Armed with insights on the curricular requirements identified by the lecturers and the disparate needs elucidated in the student survey data, it was time to do battle with the many course designs vying to be developed.  Although the overall framework is what is termed ADDIE (Analyse, Design, Develop, Implement, Evaluate), there are countless ways that each course could have been brought to fruition.   

Points to ponder included: 

  • Should the courses be completely self-paced, or should synchronous components be incorporated to facilitate speaking practice? (Ultimate answer: self-paced all the way)
  • Are pilot phases needed for each course?  (In the end ELS: Humanities and Social Sciences was rolled out on 1 December 2023 after a six-month trial that, based on the feedback of students who actually engaged with the content, was a resounding success).
  • Will automated assessments suffice, or should live ones be factored in? (Periodical quizzes and a final online assessment – written and oral depending on the course – won the day).
  • How much grammar should be included? (Answer: Almost none; across the board students need to have attained a B2 level on the global scale of the Common European Framework (CEFR) in order for these bridging courses to be worthwhile).

Whilst some lecturers were cooperative in sharing their reading lists, instructional materials (Studienbriefe) and learning environments, where the material was not forthcoming it was necessary to make judicious decisions based on hours of examining the syllabuses of similar courses offered both in Germany and further afield. 

Structural elements 

The composition of the course elements is informed by principles derived from Content and Language Integrated Learning (CLIL), although the communication and collaboration dimensions that so colour contemporary language teaching necessarily fell by the wayside on account of the distance learning set-up.  A typical instructional unit begins with an interview with a subject expert.  This serves as a call to adventure whilst also introducing some key themes and vocabulary that, in many cases, is revisited in the unit.  Activities that introduce vocabulary take many forms – from lectures and textual overviews to games, corpus exercises and revived classics in the form of dynamic flashcards, for example. To assist learners in navigating the various reading and listening materials, the respective sections include warm-up exercises to activate schemata and frontload vocabulary, and throughout each lesson care has been taken in the selection of scaffolding measures.  In light of the ease with which text can be generated through bots and the like these days, there was little point in compelling students to undertake writing tasks; however, students who genuinely wish to develop their writing skills are welcome to submit the written assignments in the ELS: Humanities and Social Sciences course provided they assent to the integrity pledge.  But since our survey showed that less than 20% of students had to produce any English-language assignments anyway, this largely remains a moot point.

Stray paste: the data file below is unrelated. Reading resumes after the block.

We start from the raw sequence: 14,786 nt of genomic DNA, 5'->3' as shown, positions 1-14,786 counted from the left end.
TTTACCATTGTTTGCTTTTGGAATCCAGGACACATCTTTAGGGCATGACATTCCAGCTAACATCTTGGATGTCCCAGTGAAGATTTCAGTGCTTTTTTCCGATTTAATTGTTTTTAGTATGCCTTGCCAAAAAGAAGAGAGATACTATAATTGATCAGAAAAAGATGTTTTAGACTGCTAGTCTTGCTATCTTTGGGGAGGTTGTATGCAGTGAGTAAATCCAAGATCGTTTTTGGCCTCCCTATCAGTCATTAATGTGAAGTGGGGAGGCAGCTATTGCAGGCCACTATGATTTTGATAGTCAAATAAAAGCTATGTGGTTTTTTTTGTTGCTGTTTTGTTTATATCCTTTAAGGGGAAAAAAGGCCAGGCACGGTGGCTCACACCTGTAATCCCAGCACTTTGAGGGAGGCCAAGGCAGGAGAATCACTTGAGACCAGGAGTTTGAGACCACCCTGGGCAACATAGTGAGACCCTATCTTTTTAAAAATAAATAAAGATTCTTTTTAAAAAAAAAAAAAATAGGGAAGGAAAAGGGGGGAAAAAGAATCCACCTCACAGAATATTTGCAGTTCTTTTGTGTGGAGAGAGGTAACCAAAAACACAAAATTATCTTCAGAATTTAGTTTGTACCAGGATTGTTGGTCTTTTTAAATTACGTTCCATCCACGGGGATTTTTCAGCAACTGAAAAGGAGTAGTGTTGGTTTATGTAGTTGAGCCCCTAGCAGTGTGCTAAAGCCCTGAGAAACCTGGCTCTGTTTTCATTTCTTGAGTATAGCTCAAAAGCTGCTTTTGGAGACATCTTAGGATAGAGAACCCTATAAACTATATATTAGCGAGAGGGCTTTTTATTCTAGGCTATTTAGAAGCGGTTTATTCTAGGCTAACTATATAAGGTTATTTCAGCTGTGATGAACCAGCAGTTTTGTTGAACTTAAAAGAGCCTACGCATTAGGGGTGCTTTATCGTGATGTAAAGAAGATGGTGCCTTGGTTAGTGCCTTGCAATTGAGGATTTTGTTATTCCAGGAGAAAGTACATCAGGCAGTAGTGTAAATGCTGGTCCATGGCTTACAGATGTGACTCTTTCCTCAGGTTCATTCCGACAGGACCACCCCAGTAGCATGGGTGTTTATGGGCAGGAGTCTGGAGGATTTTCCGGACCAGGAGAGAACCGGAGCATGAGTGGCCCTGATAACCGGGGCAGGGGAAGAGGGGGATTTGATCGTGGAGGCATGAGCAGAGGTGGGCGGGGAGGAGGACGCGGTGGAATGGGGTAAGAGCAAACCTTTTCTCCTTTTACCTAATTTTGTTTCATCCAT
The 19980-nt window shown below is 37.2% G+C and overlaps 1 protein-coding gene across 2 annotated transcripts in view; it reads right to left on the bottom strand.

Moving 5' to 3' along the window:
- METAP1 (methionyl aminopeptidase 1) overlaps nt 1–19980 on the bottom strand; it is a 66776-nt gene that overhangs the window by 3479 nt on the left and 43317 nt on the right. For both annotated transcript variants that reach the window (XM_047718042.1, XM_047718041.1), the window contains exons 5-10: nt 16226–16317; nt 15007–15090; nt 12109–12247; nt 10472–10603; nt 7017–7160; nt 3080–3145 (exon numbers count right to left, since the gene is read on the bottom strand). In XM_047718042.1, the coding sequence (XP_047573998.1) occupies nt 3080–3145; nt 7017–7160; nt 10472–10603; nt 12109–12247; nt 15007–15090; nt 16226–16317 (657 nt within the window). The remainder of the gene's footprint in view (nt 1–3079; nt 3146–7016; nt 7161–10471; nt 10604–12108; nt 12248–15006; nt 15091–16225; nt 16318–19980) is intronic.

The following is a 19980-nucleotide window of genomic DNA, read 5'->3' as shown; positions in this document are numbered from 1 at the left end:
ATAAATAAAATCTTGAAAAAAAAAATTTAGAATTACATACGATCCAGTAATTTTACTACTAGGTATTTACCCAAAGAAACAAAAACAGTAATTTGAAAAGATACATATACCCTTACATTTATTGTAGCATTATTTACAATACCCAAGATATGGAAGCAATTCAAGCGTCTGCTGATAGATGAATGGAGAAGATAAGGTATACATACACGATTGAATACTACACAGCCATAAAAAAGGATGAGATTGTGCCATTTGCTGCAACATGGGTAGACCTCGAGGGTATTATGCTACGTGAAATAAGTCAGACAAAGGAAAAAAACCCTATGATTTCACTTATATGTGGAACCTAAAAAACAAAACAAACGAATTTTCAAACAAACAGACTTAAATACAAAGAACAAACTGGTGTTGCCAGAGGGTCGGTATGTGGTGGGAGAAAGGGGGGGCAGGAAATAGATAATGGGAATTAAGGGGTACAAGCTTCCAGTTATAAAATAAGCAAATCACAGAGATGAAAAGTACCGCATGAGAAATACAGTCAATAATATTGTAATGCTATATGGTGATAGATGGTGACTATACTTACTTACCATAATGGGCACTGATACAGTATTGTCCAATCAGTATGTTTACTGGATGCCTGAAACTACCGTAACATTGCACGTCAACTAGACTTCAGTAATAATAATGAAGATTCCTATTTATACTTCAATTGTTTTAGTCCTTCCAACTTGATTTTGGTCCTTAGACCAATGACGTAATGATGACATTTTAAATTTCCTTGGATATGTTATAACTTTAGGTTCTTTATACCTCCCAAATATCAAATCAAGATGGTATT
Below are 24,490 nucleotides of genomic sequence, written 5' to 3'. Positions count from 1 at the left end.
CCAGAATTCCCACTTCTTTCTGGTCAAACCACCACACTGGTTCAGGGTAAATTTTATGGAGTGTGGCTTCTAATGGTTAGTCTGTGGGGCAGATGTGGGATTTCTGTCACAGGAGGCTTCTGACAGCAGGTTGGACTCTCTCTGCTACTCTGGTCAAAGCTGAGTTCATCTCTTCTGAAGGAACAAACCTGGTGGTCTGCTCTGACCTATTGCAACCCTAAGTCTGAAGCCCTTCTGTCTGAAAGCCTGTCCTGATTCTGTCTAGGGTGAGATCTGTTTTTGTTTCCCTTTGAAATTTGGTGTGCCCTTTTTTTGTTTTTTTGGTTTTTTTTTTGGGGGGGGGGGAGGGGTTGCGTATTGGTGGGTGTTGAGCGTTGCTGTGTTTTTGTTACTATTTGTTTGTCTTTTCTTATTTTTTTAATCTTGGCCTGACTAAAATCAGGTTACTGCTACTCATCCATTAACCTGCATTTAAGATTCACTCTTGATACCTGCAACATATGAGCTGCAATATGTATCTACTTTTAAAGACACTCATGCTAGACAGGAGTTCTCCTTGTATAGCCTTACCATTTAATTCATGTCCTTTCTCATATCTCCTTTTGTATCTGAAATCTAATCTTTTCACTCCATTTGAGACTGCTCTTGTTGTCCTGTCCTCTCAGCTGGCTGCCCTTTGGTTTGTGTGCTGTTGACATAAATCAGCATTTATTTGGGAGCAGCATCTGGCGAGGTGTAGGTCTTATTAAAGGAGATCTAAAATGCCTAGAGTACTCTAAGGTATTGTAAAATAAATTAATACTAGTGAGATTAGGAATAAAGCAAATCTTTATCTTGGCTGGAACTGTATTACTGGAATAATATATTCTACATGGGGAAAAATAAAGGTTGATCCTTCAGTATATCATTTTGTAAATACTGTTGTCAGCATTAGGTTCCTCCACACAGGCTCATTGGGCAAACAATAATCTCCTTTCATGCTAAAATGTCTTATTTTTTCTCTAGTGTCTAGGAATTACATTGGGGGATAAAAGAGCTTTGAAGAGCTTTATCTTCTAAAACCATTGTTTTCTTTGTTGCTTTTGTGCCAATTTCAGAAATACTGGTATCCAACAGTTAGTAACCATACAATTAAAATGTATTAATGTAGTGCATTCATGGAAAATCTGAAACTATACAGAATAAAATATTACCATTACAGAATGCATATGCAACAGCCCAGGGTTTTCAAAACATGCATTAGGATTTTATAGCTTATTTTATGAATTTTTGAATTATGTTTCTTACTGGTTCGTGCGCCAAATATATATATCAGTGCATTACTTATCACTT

All the same, many academic skills apply across the board, regardless of what one has chosen as a disciplinary path.  Therefore, anyone can take the ELS: Humanities and Social Sciences course and walk away with rich rewards.  The material on MLA and APA style, rhetoric and composition and the academic endeavour in general is not repeated in the ELS: Psychology course.  In this course, the focus is on developing one’s metacognitive skills, specifically an awareness of the principles of second language acquisition.  By engaging with the content, a diligent student stands to gain much vocabulary that will be encountered during the course of a typical three-year degree.  Anyone who is academically minded is welcome to take this course and any of the other ELS courses.  Not quite ready for release is ELS: Business and Economics, which is scheduled to make an appearance around Easter.  There is input from dons from the Chair of International Economics and that of Business Application Systems, so students who sign up for this course will be in for a treat.  For more information on our current and upcoming courses as well as for the dates of our live English Café lecture series featuring international guest speakers, readers would do well to bookmark the ELS website.  Regardless of what you intend to study and even if you have yet to register at the FernUniversität, you can take one of these colourfully engaging and intellectually enriching courses to refresh your English language skills before delving into your degree.  Or even ‘just because’.